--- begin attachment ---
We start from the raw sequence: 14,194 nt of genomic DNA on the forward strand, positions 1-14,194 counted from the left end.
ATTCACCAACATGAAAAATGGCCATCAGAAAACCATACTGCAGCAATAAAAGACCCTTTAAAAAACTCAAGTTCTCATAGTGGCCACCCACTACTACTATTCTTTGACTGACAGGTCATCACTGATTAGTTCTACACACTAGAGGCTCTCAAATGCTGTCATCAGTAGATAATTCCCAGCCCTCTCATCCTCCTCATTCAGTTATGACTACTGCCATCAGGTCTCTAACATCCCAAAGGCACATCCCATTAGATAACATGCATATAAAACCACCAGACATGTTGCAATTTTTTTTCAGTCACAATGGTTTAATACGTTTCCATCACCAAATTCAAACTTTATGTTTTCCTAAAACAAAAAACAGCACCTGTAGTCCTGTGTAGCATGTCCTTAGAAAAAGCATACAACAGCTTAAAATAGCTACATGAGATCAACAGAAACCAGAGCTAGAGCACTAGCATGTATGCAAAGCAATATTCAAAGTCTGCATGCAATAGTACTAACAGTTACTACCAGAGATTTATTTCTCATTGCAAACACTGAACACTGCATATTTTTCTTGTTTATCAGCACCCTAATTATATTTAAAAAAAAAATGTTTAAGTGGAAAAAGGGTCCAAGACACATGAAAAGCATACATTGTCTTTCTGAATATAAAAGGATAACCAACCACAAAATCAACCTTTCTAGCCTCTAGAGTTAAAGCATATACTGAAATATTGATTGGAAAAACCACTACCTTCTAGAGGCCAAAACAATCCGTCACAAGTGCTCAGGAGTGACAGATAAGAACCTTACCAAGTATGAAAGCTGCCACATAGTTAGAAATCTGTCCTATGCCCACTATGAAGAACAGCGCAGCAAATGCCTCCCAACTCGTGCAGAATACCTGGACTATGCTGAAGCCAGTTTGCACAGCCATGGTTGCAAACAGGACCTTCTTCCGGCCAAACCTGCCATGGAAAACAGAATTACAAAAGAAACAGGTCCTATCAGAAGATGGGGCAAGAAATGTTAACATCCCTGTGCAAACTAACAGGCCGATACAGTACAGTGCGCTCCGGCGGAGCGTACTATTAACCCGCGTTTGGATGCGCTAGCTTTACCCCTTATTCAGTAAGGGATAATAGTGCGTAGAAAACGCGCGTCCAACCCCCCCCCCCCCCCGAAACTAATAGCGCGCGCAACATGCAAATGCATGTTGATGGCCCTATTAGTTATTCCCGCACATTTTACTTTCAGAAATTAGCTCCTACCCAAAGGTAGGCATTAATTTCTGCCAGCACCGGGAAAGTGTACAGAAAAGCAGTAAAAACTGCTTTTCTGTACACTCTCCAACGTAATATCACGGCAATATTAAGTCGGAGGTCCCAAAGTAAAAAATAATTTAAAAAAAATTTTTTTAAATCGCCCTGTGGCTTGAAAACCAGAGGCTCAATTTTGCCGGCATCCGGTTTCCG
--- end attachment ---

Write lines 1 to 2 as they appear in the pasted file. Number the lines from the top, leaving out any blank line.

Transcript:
We start from the raw sequence: 14,194 nt of genomic DNA on the forward strand, positions 1-14,194 counted from the left end.
ATTCACCAACATGAAAAATGGCCATCAGAAAACCATACTGCAGCAATAAAAGACCCTTTAAAAAACTCAAGTTCTCATAGTGGCCACCCACTACTACTATTCTTTGACTGACAGGTCATCACTGATTAGTTCTACACACTAGAGGCTCTCAAATGCTGTCATCAGTAGATAATTCCCAGCCCTCTCATCCTCCTCATTCAGTTATGACTACTGCCATCAGGTCTCTAACATCCCAAAGGCACATCCCATTAGATAACATGCATATAAAACCACCAGACATGTTGCAATTTTTTTTCAGTCACAATGGTTTAATACGTTTCCATCACCAAATTCAAACTTTATGTTTTCCTAAAACAAAAAACAGCACCTGTAGTCCTGTGTAGCATGTCCTTAGAAAAAGCATACAACAGCTTAAAATAGCTACATGAGATCAACAGAAACCAGAGCTAGAGCACTAGCATGTATGCAAAGCAATATTCAAAGTCTGCATGCAATAGTACTAACAGTTACTACCAGAGATTTATTTCTCATTGCAAACACTGAACACTGCATATTTTTCTTGTTTATCAGCACCCTAATTATATTTAAAAAAAAAATGTTTAAGTGGAAAAAGGGTCCAAGACACATGAAAAGCATACATTGTCTTTCTGAATATAAAAGGATAACCAACCACAAAATCAACCTTTCTAGCCTCTAGAGTTAAAGCATATACTGAAATATTGATTGGAAAAACCACTACCTTCTAGAGGCCAAAACAATCCGTCACAAGTGCTCAGGAGTGACAGATAAGAACCTTACCAAGTATGAAAGCTGCCACATAGTTAGAAATCTGTCCTATGCCCACTATGAAGAACAGCGCAGCAAATGCCTCCCAACTCGTGCAGAATACCTGGACTATGCTGAAGCCAGTTTGCACAGCCATGGTTGCAAACAGGACCTTCTTCCGGCCAAACCTGCCATGGAAAACAGAATTACAAAAGAAACAGGTCCTATCAGAAGATGGGGCAAGAAATGTTAACATCCCTGTGCAAACTAACAGGCCGATACAGTACAGTGCGCTCCGGCGGAGCGTACTATTAACCCGCGTTTGGATGCGCTAGCTTTACCCCTTATTCAGTAAGGGATAATAGTGCGTAGAAAACGCGCGTCCAACCCCCCCCCCCCCCCGAAACTAATAGCGCGCGCAACATGCAAATGCATGTTGATGGCCCTATTAGTTATTCCCGCACATTTTACTTTCAGAAATTAGCTCCTACCCAAAGGTAGGCATTAATTTCTGCCAGCACCGGGAAAGTGTACAGAAAAGCAGTAAAAACTGCTTTTCTGTACACTCTCCAACGTAATATCACGGCAATATTAAGTCGGAGGTCCCAAAGTAAAAAATAATTTAAAAAAAATTTTTTTAAATCGCCCTGTGGCTTGAAAACCAGAGGCTCAATTTTGCCGGCATCCGGTTTCCG